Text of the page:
When I went to go pin on my bib, I realized OMG my pins had fallen out of my bag. So like a goon, I had a race bib but no pins. I hung my head in shame and asked one of the volunteers (who was actually talking to Jared Ward) if they had any and they were able to get me some.
By 9:20, we were off to the Verazzano Bridge. We got back on the bus, and when we got off, I felt like I had entered a whirlwind. People were shouting, get to the bridge, drop your stuff off now. NOW! The excitement finally dawned on me, that yes I was about to run 26.2 miles in the TCS New York City Marathon.
The professional men stood in front of us, then us, then about 30 feet behind corral 1. Since I was the slowest person in the corral, I stood at the back. It felt kind of cool to say; I am the slowest one here. I chatted with several other women, many of whom, were going to attempt a sub 3. I knew that could be me someday, but New York was not that day.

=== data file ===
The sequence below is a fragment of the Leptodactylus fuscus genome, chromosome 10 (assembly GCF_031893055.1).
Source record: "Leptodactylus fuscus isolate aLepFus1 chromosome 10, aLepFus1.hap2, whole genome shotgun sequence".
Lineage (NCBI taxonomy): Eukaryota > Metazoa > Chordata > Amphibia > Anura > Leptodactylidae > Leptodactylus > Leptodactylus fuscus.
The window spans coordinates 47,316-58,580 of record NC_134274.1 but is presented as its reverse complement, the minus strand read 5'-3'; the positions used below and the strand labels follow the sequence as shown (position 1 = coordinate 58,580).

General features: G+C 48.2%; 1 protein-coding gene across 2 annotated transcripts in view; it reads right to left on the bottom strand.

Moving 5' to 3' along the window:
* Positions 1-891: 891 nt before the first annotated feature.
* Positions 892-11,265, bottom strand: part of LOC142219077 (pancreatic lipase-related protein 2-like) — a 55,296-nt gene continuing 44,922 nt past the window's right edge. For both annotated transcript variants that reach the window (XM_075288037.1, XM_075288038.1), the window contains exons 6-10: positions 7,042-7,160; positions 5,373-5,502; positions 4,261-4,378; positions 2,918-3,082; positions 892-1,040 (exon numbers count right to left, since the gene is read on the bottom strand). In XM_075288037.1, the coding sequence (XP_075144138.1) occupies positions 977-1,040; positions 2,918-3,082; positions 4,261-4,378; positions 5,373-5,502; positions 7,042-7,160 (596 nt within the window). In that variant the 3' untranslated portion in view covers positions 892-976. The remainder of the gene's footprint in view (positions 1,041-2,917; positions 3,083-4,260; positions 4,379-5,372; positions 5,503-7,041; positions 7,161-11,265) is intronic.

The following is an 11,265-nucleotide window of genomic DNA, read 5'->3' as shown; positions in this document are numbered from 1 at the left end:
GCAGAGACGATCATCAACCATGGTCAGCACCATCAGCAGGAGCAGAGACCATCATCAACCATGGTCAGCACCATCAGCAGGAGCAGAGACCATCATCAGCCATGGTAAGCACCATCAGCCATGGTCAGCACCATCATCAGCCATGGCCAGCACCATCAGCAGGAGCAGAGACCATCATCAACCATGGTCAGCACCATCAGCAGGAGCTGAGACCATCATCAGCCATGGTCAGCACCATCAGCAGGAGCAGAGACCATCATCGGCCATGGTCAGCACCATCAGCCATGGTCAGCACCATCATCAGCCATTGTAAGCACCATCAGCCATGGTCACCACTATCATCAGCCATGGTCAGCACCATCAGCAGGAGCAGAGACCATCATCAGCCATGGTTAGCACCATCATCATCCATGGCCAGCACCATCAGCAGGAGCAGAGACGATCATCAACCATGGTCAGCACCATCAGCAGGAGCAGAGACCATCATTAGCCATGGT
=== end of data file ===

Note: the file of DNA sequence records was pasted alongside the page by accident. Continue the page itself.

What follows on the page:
All of a sudden, they were filming us, and the gun went off. The first mile is up over the Verrazano Bridge. It’s 100% uphill because you are climbing a bridge. I ran a 7:28. Many people from the first corral were flying by me, which was fine. I just stayed in a straight line and did my thing. I don’t really ever feel pressure anymore when people run by. They do them…I do me…
The second mile was my fastest, as it was down the Verazzano bridge, and I ran a 6:36. I knew it was downhill but seeing a 6:36 made me feel a bit better. I didn’t have a time goal and I knew with the constant climbs, my miles would be everywhere.